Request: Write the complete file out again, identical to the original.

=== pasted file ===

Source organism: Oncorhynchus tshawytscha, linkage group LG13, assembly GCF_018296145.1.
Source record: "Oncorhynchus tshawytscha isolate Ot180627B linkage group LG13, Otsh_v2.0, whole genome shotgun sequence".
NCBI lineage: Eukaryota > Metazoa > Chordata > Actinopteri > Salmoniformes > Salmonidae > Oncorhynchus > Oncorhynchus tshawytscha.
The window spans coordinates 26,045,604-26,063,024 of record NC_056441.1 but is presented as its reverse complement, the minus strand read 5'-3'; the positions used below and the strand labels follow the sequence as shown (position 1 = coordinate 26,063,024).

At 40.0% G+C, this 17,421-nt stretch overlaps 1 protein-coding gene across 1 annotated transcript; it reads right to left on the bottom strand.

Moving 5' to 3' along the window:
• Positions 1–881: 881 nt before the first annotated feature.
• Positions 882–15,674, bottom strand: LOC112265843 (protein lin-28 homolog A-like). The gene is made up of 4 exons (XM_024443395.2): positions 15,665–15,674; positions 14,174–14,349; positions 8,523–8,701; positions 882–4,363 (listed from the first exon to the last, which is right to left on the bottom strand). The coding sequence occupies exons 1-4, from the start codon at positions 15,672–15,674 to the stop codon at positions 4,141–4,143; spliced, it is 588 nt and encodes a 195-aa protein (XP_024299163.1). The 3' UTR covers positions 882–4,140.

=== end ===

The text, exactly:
Source organism: Oncorhynchus tshawytscha, linkage group LG13, assembly GCF_018296145.1.
Source record: "Oncorhynchus tshawytscha isolate Ot180627B linkage group LG13, Otsh_v2.0, whole genome shotgun sequence".
NCBI lineage: Eukaryota > Metazoa > Chordata > Actinopteri > Salmoniformes > Salmonidae > Oncorhynchus > Oncorhynchus tshawytscha.
The window spans coordinates 26,045,604-26,063,024 of record NC_056441.1 but is presented as its reverse complement, the minus strand read 5'-3'; the positions used below and the strand labels follow the sequence as shown (position 1 = coordinate 26,063,024).

At 40.0% G+C, this 17,421-nt stretch overlaps 1 protein-coding gene across 1 annotated transcript; it reads right to left on the bottom strand.

Moving 5' to 3' along the window:
• Positions 1–881: 881 nt before the first annotated feature.
• Positions 882–15,674, bottom strand: LOC112265843 (protein lin-28 homolog A-like). The gene is made up of 4 exons (XM_024443395.2): positions 15,665–15,674; positions 14,174–14,349; positions 8,523–8,701; positions 882–4,363 (listed from the first exon to the last, which is right to left on the bottom strand). The coding sequence occupies exons 1-4, from the start codon at positions 15,672–15,674 to the stop codon at positions 4,141–4,143; spliced, it is 588 nt and encodes a 195-aa protein (XP_024299163.1). The 3' UTR covers positions 882–4,140.